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Hate Crime Murders Are Highest Ever Recorded by FBI
Startling new data released Monday shows that the rate of hate crime murders in the U.S. is the highest it’s been in at least 27 years.
The FBI’s definition of a hate crime includes “criminal [offenses] against a person or property, motivated in whole or in part by an offender’s bias against a race, religion, disability, sexual orientation, ethnicity, gender, or gender identity.”
The Anti-Defamation League (ADL) claimed the total is the highest recorded by the FBI since the bureau first began tracking hate crimes in 1991.
‘I Had to Put Her Down’: Kansas Man Accused of Beating His Mom to Death
A Kansas man is accused of beating his mom to death.
Lucas Mauritzen, 38, has been charged with first-degree murder in the death of Tamera Rainey.
According to police records filed on Monday and first obtained by KCTV-5, police allege that Mauritzen told a neighbor “I had to put her down,” after he allegedly killed her.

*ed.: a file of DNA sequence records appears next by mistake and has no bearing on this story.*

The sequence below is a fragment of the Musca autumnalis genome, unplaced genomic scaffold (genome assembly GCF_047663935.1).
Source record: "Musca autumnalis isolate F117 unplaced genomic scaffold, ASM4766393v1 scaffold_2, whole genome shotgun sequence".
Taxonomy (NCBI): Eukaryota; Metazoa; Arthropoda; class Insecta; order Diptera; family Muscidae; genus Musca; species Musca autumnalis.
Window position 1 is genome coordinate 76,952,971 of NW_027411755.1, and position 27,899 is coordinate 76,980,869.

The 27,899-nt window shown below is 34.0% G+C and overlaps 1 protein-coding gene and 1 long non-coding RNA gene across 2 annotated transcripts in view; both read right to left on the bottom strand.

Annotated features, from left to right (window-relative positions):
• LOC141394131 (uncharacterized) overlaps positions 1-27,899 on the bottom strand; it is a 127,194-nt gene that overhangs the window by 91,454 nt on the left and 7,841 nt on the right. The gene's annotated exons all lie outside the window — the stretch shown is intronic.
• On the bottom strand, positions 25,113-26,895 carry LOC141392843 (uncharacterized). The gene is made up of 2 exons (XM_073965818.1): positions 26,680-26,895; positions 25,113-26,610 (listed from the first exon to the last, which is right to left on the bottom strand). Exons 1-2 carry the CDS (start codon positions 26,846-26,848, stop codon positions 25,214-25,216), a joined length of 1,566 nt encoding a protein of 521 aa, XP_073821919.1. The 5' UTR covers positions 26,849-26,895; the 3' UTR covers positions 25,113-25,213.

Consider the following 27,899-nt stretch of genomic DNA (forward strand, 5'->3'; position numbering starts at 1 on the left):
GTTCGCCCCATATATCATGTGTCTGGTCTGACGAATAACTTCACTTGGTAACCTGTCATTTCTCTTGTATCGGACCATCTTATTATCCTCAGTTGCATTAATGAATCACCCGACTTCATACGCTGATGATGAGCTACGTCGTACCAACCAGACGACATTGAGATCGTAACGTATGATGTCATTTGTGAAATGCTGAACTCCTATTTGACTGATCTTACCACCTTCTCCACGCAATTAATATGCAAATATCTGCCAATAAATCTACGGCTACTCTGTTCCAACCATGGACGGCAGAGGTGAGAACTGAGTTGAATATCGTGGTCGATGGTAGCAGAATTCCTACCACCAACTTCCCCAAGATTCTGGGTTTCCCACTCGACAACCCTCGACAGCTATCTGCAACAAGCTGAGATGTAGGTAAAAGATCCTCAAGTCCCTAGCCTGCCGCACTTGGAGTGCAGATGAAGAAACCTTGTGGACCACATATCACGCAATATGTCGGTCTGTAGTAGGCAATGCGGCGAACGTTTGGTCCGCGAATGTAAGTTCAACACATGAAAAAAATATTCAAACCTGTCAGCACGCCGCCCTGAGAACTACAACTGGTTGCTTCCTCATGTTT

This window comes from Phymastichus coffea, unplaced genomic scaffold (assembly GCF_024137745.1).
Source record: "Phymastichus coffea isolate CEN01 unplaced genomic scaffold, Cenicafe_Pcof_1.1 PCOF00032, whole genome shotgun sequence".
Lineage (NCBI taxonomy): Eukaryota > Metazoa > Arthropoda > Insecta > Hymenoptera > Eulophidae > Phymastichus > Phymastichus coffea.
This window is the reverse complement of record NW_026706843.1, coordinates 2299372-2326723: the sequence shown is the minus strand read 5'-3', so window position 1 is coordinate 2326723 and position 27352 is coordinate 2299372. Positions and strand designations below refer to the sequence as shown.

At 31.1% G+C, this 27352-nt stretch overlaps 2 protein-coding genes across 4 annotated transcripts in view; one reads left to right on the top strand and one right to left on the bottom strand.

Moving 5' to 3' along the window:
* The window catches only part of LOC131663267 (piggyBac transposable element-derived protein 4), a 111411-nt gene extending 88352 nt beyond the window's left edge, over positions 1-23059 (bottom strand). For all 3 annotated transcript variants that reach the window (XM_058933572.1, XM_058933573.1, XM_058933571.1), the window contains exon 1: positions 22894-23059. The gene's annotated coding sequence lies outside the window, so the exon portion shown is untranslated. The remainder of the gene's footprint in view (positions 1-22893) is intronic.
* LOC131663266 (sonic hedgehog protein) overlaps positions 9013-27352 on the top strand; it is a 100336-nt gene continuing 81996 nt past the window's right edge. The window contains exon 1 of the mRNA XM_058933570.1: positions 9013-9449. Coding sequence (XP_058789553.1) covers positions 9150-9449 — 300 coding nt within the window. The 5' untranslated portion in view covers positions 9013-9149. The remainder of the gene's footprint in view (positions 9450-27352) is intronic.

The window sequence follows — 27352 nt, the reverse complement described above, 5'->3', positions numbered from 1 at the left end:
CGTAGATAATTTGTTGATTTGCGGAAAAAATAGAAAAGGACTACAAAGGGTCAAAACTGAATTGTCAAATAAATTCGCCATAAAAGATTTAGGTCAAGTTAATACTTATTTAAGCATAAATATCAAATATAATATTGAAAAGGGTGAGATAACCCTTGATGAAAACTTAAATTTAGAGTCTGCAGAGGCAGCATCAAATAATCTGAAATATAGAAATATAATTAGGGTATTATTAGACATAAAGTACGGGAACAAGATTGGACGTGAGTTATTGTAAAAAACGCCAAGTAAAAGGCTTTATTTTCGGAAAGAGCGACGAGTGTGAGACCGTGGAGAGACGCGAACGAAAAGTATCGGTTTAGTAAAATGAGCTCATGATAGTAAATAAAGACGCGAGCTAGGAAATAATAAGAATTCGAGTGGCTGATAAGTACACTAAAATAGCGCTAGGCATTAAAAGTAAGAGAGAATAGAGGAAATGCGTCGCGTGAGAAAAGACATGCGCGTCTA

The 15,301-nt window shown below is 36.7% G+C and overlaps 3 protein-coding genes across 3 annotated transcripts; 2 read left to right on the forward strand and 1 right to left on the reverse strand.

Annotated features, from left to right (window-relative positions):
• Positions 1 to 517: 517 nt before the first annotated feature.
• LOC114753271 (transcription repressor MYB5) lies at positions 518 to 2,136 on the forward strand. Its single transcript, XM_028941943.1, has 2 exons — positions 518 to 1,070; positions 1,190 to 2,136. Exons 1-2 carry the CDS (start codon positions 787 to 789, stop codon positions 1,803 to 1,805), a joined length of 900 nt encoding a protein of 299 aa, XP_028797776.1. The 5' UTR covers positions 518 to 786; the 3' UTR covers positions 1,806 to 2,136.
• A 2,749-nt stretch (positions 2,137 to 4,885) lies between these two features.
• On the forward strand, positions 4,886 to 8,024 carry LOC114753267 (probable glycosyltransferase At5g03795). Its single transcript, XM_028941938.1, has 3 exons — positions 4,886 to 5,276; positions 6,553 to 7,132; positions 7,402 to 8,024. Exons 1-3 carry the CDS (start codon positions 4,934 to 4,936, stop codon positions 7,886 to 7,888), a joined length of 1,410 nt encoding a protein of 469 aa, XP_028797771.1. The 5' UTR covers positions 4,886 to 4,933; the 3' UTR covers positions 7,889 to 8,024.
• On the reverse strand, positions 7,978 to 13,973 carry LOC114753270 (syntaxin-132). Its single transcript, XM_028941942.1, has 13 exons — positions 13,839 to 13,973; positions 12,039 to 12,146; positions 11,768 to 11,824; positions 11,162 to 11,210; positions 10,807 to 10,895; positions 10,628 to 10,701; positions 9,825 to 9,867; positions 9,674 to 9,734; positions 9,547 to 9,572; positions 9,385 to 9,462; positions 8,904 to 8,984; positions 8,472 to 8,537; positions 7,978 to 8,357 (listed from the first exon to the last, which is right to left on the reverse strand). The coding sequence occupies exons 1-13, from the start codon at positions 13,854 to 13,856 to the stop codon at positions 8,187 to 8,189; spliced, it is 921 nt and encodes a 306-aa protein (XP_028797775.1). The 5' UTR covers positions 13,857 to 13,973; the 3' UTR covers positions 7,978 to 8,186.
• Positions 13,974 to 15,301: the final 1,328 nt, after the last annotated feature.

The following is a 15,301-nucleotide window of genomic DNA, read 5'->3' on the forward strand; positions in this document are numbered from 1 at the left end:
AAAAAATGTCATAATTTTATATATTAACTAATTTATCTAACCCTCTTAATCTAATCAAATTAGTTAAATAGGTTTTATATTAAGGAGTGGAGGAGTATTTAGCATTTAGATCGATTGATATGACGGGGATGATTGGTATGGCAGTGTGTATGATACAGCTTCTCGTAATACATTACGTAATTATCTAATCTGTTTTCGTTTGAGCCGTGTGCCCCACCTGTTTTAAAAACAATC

The neighbor said that in response to Mauritzen’s statement, he asked if he was referring to putting a dog down. Mauritzen allegedly responded, “Mom.”
Homeowner shoots dead two teens allegedly trespassing on his property in Ohio
'It feels like nowhere is safe': St. Louis children confront a wave of gun violence
Sexual Abuse Against Gay and Bi Men Brings Unique Stigma and Harm
At least 1 in 6 boys are sexually abused before their 18th birthday. This number rises to 1 in 4 men across their lifespan.
The rates of sexual abuse and assault are even higher in boys and men from sexual minority populations.
Sexual violation in gay, bisexual, transgender and intersex individuals often complicates their sense of self, and how they fit, or don’t fit, into LGBTQ+ culture and communities. Such abuse may even impact their reaching out for help or reporting traumatic events as they fear stigmatization or victim-blaming.
Anti-groping stamp lets victims mark assailants
She Was Ordered To Pay Damages And Apologize To The Man Who Allegedly Assaulted Her — So She Left The Country
Workplace Study Finds Men Have Responded to MeToo by Becoming Even Shittier
Millennials Aren’t That Into God, Patriotism, or Having Kids: Poll
Voting Republican has become an activity analogous to reminiscing about air-raid drills or complaining incessantly about back pain: ordinary for boomers, but a marker of eccentricity among the young.